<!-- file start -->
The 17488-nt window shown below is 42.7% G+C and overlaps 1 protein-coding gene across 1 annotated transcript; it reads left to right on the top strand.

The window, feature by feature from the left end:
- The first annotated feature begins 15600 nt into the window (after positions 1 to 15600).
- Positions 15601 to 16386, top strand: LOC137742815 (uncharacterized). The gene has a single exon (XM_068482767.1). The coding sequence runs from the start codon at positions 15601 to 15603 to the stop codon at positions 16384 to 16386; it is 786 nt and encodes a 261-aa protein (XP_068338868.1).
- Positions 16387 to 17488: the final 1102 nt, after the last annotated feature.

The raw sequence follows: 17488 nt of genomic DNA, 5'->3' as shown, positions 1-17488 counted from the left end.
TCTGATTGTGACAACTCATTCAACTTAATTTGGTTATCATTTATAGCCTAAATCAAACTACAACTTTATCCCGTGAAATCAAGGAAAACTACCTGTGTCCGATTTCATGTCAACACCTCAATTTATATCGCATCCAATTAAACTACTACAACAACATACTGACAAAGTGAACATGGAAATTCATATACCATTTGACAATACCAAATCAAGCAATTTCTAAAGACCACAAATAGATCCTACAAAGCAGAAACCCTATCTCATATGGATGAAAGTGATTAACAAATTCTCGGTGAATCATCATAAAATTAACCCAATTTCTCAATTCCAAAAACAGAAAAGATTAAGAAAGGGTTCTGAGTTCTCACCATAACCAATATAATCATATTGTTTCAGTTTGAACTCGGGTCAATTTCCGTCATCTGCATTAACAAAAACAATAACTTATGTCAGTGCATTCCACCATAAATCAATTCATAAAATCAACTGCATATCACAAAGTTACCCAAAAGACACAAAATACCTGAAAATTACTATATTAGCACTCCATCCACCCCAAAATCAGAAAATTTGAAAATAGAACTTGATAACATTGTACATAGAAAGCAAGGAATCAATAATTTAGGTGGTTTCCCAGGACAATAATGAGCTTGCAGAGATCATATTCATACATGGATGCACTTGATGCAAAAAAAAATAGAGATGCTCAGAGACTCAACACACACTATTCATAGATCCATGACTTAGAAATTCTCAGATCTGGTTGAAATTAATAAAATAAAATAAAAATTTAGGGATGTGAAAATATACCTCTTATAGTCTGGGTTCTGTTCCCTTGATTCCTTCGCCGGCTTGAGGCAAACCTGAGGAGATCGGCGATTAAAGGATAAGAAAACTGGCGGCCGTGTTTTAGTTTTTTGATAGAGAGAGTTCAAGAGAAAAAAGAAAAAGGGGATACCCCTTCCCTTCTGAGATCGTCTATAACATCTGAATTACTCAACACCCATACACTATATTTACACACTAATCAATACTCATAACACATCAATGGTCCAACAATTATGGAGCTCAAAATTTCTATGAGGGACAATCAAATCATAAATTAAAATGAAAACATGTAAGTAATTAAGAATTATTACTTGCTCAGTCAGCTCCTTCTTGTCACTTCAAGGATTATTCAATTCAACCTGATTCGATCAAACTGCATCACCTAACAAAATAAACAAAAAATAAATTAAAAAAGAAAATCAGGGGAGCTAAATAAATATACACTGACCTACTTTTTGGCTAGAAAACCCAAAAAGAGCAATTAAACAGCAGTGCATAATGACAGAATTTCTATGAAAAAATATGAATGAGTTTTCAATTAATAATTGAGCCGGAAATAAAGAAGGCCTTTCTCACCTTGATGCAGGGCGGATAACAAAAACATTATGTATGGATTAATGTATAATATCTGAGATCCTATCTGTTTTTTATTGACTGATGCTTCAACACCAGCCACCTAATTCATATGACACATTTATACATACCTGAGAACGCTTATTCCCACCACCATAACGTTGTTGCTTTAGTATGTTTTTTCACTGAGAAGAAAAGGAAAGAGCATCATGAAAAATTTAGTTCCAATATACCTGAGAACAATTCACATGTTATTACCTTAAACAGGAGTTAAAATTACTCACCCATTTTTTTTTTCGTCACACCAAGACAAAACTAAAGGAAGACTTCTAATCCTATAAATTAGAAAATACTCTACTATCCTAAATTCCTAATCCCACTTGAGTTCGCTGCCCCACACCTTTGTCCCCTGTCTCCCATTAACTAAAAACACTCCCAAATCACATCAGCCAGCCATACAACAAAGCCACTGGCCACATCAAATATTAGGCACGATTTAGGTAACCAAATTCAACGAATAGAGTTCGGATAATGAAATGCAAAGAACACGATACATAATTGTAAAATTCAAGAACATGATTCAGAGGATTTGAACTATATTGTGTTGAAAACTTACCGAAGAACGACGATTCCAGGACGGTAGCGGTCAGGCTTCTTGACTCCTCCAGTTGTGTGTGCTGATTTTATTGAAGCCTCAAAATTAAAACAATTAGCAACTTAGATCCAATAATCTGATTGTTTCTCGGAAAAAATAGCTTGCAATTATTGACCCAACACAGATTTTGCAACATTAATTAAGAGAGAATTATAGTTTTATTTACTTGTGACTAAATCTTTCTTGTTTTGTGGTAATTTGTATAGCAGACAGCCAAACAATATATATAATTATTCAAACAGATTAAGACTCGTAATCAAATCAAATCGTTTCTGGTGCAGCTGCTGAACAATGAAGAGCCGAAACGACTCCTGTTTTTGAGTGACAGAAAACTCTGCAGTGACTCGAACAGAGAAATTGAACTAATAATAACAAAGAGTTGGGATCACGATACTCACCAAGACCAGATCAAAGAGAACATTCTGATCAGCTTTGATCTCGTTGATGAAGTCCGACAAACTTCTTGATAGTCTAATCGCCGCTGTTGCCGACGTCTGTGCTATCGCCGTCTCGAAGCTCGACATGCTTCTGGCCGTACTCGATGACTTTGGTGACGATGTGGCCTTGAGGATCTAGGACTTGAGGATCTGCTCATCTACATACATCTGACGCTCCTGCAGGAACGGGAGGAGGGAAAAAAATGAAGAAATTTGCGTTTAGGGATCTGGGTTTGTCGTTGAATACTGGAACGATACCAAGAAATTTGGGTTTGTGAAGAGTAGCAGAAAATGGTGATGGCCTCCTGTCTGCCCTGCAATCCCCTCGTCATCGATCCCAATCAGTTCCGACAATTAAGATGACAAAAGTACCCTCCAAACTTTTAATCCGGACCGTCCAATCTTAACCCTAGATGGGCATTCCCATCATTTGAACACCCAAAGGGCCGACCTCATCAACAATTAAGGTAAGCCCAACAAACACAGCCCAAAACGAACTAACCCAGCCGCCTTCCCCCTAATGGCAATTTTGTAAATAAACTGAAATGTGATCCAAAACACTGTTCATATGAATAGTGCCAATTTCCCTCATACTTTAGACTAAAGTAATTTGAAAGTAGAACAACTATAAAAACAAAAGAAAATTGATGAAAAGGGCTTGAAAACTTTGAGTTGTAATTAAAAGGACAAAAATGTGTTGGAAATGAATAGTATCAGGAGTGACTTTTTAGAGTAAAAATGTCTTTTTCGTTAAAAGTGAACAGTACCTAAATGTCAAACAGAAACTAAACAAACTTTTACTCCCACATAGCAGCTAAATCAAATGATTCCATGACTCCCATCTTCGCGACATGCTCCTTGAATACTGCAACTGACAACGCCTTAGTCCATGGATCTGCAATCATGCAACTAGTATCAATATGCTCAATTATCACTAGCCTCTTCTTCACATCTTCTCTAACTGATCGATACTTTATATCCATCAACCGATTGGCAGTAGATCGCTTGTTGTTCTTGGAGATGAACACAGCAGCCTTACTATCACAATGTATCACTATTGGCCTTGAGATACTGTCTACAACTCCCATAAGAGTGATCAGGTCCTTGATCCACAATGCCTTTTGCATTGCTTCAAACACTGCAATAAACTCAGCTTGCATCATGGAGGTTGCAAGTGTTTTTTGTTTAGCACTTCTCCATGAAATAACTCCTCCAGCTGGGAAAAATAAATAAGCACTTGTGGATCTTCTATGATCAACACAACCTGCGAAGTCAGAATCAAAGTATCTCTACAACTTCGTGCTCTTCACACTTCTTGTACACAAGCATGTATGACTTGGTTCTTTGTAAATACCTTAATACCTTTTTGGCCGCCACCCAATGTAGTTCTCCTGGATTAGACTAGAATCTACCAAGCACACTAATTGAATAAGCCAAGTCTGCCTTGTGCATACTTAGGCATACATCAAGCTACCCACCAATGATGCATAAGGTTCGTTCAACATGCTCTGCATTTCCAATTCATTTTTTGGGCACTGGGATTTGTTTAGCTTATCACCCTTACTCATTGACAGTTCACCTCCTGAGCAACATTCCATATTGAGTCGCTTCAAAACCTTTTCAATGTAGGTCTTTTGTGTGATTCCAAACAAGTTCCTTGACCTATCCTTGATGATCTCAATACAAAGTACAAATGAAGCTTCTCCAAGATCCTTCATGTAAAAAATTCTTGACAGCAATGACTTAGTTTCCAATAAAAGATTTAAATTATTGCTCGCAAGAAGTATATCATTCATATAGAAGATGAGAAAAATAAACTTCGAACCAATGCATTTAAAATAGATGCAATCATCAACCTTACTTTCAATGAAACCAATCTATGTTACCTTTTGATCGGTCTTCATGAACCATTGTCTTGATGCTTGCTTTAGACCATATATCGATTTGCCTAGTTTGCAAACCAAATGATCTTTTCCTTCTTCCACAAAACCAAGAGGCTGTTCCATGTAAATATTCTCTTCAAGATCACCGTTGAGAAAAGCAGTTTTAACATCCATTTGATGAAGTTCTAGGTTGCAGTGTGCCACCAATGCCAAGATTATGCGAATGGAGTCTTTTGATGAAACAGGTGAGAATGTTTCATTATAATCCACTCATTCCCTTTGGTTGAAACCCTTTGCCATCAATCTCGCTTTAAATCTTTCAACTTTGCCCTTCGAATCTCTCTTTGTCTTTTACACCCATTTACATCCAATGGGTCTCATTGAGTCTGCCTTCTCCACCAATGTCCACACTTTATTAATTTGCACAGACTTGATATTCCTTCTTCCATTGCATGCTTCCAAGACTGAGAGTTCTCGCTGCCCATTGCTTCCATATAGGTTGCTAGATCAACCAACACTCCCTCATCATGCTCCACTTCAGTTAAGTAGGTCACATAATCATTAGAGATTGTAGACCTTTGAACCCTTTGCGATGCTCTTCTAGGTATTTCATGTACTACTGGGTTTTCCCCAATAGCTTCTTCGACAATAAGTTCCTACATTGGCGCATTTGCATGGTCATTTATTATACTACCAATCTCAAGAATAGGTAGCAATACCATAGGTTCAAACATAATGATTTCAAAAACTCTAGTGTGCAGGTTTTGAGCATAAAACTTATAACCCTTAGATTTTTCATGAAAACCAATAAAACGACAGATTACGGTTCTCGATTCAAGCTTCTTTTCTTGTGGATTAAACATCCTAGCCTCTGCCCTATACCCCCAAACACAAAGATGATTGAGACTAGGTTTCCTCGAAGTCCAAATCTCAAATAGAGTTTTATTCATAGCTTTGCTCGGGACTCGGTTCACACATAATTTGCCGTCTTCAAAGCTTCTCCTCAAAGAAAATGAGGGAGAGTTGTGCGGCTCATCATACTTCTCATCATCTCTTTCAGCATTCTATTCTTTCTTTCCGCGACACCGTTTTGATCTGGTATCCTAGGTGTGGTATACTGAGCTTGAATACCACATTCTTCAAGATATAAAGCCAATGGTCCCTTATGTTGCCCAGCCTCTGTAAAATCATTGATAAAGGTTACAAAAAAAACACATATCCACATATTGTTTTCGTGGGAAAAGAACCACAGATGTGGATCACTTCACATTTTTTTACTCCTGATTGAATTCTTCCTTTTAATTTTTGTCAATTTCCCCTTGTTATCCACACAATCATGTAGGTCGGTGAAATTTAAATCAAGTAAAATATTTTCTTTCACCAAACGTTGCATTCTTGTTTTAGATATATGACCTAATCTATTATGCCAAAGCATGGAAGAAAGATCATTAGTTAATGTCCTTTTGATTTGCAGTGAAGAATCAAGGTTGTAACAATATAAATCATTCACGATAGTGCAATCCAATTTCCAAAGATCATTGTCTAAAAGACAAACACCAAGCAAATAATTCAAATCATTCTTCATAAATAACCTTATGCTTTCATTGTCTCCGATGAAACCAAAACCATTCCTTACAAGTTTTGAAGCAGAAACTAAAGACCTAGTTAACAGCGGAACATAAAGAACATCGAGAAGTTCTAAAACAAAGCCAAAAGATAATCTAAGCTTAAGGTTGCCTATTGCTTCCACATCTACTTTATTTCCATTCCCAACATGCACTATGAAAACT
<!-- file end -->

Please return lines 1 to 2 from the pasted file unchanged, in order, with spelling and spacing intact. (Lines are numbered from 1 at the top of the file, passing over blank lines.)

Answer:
The 17488-nt window shown below is 42.7% G+C and overlaps 1 protein-coding gene across 1 annotated transcript; it reads left to right on the top strand.

The window, feature by feature from the left end: